If you could get dinner or a drink with any musician, living or dead, who would it be? Cher! I love her and her politics. She’s a little crass, very real and an icon who is unafraid to say and stand for what she believes in. I love her.

What role did music play in your life growing up? Growing up, my mother loved music and when we went to school together we’d be singing as loud as we could. My stepfather was a big Fleetwood Mac and Pink Floyd fan. My childhood was filled with music.

Have you ever been to a Broadway or Off Broadway musical? If so,  which was your favorite? Of course! I represent the district! I’ve been to many, and recently I loved “Dear Even Hanson.” I cried through the entire thing.

In your opinion, what is the role that music plays in your district? My district is the home of music in New York City. From Madison Square Garden, Studio 54 and Broadway to the bars and clubs in Greenwich Village, music has fundamentally shaped our district. It’s been home to – or at least a performance location for – probably every important musician of our lives and it is part of our district’s identity.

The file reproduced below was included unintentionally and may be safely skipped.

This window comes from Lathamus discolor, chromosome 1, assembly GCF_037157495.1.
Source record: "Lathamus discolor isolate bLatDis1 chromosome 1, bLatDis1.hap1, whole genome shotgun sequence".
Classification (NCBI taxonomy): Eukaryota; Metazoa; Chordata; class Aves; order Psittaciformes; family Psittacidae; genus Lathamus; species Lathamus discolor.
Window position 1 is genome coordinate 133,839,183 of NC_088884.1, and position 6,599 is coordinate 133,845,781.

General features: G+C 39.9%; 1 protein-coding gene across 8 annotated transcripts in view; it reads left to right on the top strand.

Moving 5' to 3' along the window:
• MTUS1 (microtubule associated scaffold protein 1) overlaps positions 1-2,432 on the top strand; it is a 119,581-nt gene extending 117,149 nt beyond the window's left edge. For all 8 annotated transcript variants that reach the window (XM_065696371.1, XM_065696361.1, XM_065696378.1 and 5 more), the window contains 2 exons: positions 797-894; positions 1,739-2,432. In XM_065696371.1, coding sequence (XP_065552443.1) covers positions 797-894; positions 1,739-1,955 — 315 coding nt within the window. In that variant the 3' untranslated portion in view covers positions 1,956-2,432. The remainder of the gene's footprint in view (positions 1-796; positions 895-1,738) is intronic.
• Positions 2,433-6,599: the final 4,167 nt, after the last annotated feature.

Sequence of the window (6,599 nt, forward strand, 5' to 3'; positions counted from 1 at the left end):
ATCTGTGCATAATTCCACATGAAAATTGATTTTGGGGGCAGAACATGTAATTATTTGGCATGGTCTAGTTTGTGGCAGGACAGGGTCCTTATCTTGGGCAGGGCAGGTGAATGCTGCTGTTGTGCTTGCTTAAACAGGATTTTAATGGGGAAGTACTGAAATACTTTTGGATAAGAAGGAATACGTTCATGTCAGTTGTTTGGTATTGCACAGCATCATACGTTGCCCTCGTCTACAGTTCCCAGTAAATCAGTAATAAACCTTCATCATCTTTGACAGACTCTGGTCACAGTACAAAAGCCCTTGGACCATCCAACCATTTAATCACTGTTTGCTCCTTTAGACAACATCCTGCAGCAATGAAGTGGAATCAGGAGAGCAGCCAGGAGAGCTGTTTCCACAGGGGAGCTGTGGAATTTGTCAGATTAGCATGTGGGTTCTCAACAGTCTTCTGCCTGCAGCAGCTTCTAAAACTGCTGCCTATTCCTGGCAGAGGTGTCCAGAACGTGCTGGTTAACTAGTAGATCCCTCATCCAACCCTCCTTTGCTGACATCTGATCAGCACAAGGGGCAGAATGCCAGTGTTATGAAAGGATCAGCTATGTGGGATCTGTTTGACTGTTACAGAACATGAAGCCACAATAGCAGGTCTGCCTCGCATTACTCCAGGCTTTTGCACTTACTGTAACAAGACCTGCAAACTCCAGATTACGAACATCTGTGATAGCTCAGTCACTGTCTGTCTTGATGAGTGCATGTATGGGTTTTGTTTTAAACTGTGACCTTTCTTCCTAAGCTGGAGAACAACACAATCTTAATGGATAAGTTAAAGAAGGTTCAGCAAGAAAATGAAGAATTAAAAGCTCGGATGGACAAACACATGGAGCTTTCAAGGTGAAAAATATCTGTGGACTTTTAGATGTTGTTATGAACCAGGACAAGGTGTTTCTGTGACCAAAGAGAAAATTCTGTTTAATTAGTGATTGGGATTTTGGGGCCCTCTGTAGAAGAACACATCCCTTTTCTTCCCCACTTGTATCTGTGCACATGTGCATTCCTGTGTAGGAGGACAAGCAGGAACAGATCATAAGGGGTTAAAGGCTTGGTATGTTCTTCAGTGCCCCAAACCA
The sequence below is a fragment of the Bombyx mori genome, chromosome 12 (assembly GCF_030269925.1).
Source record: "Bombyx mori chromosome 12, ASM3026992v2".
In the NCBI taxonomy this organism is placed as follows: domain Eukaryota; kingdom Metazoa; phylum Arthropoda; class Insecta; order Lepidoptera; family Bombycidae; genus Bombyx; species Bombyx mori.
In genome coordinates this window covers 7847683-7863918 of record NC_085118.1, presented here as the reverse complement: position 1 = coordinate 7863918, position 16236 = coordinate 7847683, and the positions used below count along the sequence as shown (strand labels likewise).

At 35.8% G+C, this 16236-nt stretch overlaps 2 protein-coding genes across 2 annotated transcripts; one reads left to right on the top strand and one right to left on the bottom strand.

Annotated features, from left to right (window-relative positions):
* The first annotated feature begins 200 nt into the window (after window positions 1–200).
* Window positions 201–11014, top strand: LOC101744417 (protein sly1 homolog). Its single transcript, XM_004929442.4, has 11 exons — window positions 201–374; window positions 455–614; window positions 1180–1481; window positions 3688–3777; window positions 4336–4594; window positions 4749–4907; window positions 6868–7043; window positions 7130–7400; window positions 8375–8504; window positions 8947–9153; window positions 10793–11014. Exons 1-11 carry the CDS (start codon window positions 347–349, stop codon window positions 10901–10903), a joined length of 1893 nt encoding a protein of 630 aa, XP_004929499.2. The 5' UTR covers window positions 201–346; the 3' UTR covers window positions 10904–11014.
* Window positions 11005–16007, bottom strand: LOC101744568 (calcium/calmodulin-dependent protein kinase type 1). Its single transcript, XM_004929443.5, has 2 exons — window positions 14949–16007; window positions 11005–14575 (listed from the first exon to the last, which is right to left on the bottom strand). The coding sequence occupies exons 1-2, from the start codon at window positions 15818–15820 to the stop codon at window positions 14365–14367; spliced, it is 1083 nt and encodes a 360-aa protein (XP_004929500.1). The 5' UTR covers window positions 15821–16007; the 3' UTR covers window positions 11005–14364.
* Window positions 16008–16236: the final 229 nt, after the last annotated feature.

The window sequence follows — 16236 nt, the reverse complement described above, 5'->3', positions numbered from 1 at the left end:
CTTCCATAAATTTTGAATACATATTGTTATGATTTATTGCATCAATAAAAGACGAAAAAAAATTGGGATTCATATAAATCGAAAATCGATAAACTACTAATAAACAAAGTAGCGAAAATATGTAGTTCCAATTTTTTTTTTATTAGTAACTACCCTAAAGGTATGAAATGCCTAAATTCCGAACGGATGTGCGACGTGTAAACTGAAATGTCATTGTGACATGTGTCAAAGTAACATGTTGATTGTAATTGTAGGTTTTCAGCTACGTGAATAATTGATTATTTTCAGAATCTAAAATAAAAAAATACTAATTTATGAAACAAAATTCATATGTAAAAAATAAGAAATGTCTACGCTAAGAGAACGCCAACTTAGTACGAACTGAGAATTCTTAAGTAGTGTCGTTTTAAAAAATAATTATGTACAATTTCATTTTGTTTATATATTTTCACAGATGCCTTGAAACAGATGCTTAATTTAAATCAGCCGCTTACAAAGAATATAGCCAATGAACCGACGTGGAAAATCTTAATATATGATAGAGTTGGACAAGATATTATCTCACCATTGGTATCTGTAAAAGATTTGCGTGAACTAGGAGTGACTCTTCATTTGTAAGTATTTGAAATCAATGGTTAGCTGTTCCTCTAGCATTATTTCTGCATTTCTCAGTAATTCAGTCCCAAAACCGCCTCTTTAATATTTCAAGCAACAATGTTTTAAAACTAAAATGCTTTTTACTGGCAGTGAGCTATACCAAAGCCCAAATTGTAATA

What is the biggest challenge facing musicians and performers in your district, and what can our elected government be doing to support them? Musicians face fundamental challenges of affordability – both the cost of housing and performance space. Also, wages, access to pension and health care. In this district, we are home to Manhattan Plaza and Westbeth, two of the largest housing developments for artists in the city and country. We need to find ways to replicate those models. We also need to help musicians gain access to pension and healthcare, which is why unions are so important. New York is the most unionized state in the country and we need to preserve the role that our unions play in our communities and economy by ensuring that the protections, care and support they provide remain strong for all New Yorkers, including musicians.

And finally, if you were a musician, what instrument would you play? If I were a musician, I’d play the guitar. The acoustic guitar.